4. Be Aware and Available

Be aware by simply watching for and listening to the needs of those around you. This might mean volunteering to hold babies in the nursery, or teaching or assisting in children’s classes. This could mean spotting a young mother with full hands and offering to help carry something. Perhaps there are college students who could use a mentor or single parents who need a free babysitter. Maybe there is someone who could simply use a ride to the grocery store once a week. 

Being involved in your church body may mean meeting a need outside the church building. This is how a church body becomes a church family - by living life together and being available to one another. 


Reaching Out

"By this everyone will know that you are my disciples, if you love one another.” (John 13:35)


5. Be Hospitable

We live in a time where social media keeps people content with socializing from afar rather than actually engaging in personal relationships. One of the most important ways to serve in your church body is to be hospitable. Invite people into your home. This doesn’t have to include a Bible study or awkward spiritual conversations.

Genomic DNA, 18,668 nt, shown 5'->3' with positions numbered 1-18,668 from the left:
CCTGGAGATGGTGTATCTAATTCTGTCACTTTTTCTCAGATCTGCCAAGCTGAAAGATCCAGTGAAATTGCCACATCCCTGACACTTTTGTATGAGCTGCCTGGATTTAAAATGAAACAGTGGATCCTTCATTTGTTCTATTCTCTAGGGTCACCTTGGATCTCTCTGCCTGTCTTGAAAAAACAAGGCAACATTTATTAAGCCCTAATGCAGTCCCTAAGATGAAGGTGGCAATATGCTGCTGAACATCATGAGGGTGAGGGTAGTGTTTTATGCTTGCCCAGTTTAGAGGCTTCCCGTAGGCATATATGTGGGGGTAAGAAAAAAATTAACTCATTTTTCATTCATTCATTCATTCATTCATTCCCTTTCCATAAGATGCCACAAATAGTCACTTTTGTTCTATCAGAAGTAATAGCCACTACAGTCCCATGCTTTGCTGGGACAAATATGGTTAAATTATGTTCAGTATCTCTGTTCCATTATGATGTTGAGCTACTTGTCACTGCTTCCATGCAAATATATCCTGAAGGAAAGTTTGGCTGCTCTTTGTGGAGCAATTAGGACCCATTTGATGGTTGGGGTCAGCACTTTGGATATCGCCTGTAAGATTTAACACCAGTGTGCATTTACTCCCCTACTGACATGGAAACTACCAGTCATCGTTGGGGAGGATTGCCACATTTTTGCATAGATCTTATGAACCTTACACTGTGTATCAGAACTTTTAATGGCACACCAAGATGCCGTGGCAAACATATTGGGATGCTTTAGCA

You would be surprised how uplifting it can be for someone to simply be invited into a home and fed a nice home-cooked meal accompanied by friendly conversation. If your home is not conducive to hosting guests, an invitation to eat out is almost always welcomed too. 

6. Make a Meal for Someone in Need

Offering a meal to a family after death or hospitalization is very important for the family who is trying to cope with a new reality. This meal not only offers them physical nourishment but it also offers them spiritual nourishment, as they are surrounded by people who love and care for them. 

Most of us have eaten a funeral meal and never stopped to think about all the hands that made it happen. Someone must purchase the food, prepare the food, serve the meal, and then stay afterward to clean and put everything away. This is often a thankless task, but it is also a humbling task and a very significant and meaningful way to serve.  

7. Send Notes of Encouragement

These days we do most of our communicating via text and email, but most everyone enjoys receiving a handwritten note in the mail. Send birthday cards to the young children or notes of encouragement to the older youth. Send anniversary cards with a word of advice to young married couples or letters with prayers and encouragement to those who have gone away to college. Sending sympathy cards, get well cards, or cards of congratulations are always appreciated.

An unexpected handwritten note is sure to brighten anyone’s day, especially those who are alone, shut-in, a prisoner, or just going through tough times. 

We can also send notes of encouragement to our pastors, staff, and teachers.  So many are quick to criticize and let them know what they don't like or what went wrong.  How much these servants need our encouragement to bring the light of Christ into thier day.